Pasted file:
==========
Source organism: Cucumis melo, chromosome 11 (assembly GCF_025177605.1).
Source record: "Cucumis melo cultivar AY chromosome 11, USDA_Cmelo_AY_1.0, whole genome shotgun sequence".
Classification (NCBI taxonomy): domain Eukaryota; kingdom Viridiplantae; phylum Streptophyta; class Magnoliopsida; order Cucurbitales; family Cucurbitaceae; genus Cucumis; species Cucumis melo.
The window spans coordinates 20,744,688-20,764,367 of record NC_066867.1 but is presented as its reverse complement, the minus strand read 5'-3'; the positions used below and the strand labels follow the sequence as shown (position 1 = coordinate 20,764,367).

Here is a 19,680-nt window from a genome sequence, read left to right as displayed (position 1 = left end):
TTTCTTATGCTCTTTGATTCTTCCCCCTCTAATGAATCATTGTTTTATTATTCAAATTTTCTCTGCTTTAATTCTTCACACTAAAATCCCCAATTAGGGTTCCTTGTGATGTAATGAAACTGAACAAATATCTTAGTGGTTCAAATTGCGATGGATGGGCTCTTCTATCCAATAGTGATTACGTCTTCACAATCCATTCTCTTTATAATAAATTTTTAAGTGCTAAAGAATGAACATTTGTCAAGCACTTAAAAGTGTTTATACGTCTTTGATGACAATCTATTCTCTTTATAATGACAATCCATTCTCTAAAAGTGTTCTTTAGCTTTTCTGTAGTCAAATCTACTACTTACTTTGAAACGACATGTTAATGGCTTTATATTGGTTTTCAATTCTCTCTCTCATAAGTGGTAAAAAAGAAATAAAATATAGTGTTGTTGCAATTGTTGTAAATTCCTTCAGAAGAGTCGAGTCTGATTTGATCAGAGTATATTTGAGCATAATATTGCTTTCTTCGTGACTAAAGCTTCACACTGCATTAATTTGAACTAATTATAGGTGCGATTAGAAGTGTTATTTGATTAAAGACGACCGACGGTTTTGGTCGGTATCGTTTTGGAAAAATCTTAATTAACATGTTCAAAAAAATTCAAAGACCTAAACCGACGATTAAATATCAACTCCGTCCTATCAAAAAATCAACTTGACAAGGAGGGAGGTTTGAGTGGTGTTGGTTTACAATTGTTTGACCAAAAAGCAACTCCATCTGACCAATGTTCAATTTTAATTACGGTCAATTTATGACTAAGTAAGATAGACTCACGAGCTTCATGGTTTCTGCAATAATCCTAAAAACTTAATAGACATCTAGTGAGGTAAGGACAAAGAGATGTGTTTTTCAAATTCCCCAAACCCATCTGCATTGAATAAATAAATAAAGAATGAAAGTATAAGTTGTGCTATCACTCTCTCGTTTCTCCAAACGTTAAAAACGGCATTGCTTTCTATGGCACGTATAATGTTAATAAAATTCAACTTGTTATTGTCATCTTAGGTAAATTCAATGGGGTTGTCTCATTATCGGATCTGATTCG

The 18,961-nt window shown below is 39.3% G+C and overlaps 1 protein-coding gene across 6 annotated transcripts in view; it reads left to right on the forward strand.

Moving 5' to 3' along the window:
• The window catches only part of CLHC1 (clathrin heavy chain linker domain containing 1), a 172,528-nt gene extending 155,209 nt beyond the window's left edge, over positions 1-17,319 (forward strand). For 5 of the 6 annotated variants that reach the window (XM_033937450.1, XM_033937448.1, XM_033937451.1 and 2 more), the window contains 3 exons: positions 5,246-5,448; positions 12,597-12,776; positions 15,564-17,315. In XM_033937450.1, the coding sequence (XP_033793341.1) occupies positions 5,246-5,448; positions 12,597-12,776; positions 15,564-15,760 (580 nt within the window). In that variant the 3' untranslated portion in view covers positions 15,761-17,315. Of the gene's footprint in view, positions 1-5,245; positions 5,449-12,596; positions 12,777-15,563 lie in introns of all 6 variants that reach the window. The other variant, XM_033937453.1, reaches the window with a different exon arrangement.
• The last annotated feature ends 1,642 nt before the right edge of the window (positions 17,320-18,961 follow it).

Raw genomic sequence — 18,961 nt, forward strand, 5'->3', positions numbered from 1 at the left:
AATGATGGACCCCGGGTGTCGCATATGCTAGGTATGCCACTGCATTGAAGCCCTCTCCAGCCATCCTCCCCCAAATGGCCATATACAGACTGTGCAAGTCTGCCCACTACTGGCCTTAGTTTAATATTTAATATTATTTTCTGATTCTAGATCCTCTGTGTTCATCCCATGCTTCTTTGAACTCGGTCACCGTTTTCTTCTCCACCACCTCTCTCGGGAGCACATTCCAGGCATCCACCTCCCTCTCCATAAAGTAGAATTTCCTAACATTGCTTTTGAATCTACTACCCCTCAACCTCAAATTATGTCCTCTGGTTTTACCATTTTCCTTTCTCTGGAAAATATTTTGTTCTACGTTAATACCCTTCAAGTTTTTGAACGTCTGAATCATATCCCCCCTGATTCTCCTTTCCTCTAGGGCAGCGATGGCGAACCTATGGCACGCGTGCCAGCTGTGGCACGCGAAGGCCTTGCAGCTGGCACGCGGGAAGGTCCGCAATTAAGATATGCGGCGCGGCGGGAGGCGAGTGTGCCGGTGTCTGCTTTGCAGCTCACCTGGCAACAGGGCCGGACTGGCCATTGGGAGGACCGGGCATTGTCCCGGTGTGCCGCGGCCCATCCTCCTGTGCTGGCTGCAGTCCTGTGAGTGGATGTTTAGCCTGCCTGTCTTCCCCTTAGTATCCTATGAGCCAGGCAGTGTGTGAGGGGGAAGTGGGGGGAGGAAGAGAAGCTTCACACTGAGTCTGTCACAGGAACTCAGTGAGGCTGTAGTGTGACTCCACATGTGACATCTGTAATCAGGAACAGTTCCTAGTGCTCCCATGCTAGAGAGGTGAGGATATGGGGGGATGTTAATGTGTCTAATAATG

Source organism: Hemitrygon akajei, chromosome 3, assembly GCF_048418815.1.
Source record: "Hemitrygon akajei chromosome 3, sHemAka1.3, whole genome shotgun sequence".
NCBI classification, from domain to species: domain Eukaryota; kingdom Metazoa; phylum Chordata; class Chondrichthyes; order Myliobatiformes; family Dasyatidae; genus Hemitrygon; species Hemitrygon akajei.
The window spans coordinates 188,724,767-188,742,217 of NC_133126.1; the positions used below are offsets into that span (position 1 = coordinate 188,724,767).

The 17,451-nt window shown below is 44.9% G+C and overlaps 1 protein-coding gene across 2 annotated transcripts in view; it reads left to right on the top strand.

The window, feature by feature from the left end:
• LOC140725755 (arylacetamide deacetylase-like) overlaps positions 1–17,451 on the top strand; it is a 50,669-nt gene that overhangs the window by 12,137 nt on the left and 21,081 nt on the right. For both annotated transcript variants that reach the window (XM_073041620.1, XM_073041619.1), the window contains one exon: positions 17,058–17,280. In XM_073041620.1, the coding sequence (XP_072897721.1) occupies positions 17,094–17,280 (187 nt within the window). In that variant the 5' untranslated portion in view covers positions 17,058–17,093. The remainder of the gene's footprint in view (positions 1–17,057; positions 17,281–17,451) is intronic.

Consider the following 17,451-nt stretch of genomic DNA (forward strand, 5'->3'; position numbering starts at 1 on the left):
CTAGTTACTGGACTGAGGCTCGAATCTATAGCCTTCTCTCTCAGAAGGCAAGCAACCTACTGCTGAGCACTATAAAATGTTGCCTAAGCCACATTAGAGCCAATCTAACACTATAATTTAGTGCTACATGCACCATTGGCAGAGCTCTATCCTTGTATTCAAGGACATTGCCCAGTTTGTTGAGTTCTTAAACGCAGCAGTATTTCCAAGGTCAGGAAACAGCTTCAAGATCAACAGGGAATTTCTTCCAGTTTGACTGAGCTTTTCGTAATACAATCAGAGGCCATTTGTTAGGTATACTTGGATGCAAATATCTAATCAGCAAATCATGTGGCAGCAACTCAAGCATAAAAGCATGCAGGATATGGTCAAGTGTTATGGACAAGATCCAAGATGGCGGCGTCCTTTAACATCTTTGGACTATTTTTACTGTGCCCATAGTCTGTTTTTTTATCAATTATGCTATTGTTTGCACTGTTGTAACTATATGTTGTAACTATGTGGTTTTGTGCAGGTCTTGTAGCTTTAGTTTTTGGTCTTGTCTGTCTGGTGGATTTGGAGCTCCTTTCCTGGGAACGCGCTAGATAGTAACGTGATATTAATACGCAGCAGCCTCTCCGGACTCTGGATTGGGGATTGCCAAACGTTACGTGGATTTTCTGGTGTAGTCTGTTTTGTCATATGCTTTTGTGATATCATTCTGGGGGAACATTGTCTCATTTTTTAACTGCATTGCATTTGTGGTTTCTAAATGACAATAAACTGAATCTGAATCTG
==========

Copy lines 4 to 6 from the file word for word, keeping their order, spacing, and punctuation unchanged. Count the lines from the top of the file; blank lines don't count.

The window spans coordinates 20,744,688-20,764,367 of record NC_066867.1 but is presented as its reverse complement, the minus strand read 5'-3'; the positions used below and the strand labels follow the sequence as shown (position 1 = coordinate 20,764,367).

Here is a 19,680-nt window from a genome sequence, read left to right as displayed (position 1 = left end):
TTTCTTATGCTCTTTGATTCTTCCCCCTCTAATGAATCATTGTTTTATTATTCAAATTTTCTCTGCTTTAATTCTTCACACTAAAATCCCCAATTAGGGTTCCTTGTGATGTAATGAAACTGAACAAATATCTTAGTGGTTCAAATTGCGATGGATGGGCTCTTCTATCCAATAGTGATTACGTCTTCACAATCCATTCTCTTTATAATAAATTTTTAAGTGCTAAAGAATGAACATTTGTCAAGCACTTAAAAGTGTTTATACGTCTTTGATGACAATCTATTCTCTTTATAATGACAATCCATTCTCTAAAAGTGTTCTTTAGCTTTTCTGTAGTCAAATCTACTACTTACTTTGAAACGACATGTTAATGGCTTTATATTGGTTTTCAATTCTCTCTCTCATAAGTGGTAAAAAAGAAATAAAATATAGTGTTGTTGCAATTGTTGTAAATTCCTTCAGAAGAGTCGAGTCTGATTTGATCAGAGTATATTTGAGCATAATATTGCTTTCTTCGTGACTAAAGCTTCACACTGCATTAATTTGAACTAATTATAGGTGCGATTAGAAGTGTTATTTGATTAAAGACGACCGACGGTTTTGGTCGGTATCGTTTTGGAAAAATCTTAATTAACATGTTCAAAAAAATTCAAAGACCTAAACCGACGATTAAATATCAACTCCGTCCTATCAAAAAATCAACTTGACAAGGAGGGAGGTTTGAGTGGTGTTGGTTTACAATTGTTTGACCAAAAAGCAACTCCATCTGACCAATGTTCAATTTTAATTACGGTCAATTTATGACTAAGTAAGATAGACTCACGAGCTTCATGGTTTCTGCAATAATCCTAAAAACTTAATAGACATCTAGTGAGGTAAGGACAAAGAGATGTGTTTTTCAAATTCCCCAAACCCATCTGCATTGAATAAATAAATAAAGAATGAAAGTATAAGTTGTGCTATCACTCTCTCGTTTCTCCAAACGTTAAAAACGGCATTGCTTTCTATGGCACGTATAATGTTAATAAAATTCAACTTGTTATTGTCATCTTAGGTAAATTCAATGGGGTTGTCTCATTATCGGATCTGATTCG